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Canning Dam

  • Perth's winter rainfall below long-term average despite wet August
  • Rainfall runoff into Perth dams 81 per cent below long-term average
  • Water in Perth's dams mostly from desalinated seawater and groundwater, not rainfall

Despite Perth's wettest August in more than four years, winter rainfall across the metropolitan area was significantly below average in another stark reminder of the impact of climate change on traditional water sources.

Just over 395.4 millimetres of rainfall filled metro gauges from 1 June to 31 August - 16.5 per cent below the long-term (1876-2016) average of 473.7mm.

August rainfall (177.6mm) eclipsed the long-term average by 44.7mm, however, it was a dry start to winter with just 60.8mm falling in June against the long-term average of 173.1mm.

While any rainfall is beneficial, consistent rain is needed to soak dam catchments and for runoff, or streamflow, to be a reliable, year-round drinking water source.

Just over 64 billion litres of streamflow has been collected in metropolitan dams since January this year. The long-term (1911-1974) average to the same point in the year is 349 billion litres.

Prior to the mid-1970s, Perth averaged 420 billion litres of streamflow a year. Since that time, average annual rainfall has fallen by nearly 20 per cent, causing an 80 per cent reduction to streamflow. Today, 70 billion litres of streamflow is considered a good year.

To secure Perth's future drinking water in the face of climate change, the WA Government, through Water Corporation, has invested over $2.35 billion in climate-resilient water sources since 2001.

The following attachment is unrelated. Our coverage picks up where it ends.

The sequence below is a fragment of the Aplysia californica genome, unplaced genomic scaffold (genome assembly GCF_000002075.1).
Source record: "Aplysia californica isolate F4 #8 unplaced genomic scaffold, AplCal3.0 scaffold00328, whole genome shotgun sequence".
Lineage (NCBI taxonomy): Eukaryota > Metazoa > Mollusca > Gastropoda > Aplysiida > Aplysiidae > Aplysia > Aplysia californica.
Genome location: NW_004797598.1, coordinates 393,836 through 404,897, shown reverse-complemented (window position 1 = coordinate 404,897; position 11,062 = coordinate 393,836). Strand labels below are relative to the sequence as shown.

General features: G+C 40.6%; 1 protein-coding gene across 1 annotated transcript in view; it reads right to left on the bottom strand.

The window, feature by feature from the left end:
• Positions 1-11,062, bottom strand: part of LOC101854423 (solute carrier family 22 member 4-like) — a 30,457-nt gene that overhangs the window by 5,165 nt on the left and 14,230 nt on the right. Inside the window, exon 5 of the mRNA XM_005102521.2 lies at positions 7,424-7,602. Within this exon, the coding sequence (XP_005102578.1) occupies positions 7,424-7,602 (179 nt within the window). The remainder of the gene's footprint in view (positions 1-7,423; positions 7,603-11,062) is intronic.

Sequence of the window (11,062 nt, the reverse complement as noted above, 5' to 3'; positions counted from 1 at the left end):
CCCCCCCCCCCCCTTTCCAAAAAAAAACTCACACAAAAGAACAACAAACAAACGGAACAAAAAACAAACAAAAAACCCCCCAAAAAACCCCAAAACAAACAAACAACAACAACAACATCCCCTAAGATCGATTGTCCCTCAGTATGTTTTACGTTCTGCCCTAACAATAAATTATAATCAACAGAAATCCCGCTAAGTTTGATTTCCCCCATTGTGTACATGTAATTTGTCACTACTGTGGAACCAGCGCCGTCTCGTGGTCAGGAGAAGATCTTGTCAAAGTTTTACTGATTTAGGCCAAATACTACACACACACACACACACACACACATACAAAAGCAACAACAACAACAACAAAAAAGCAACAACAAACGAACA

In 2022, the McGowan Government announced plans for a third multi-billion-dollar seawater desalination plant in Alkimos and commissioned a $320 million expansion of Perth's groundwater replenishment scheme - projects that will help ensure Western Australians continue to enjoy secure, sustainable drinking water long into the future.

Declining rainfall and the ever-increasing impacts of climate change on our precious water resources mean that being waterwise is now more important than ever. To learn more about the many ways we can all be waterwise in the home and garden, and how Perth's water supply is adapting to meet the challenge of climate change, visit

Comments attributed to Water Minister Dave Kelly:

"Even with decent falls throughout August, winter rainfall in Perth was still more than 16 per cent below the long-term average. This highlights the fact that it simply does not rain like it once did in southern parts of WA.   
"Instead of rainfall making up the bulk of our drinking water supply, around 85 per cent comes from desalination, groundwater and purified recycled water.

"While prudent investment in climate-resilient water sources has without question kept the taps running in Perth, we cannot underestimate the importance of staying waterwise. 

"Every drop of water saved means we can defer the need for expensive new water sources and help Perth become one of the world's most waterwise cities."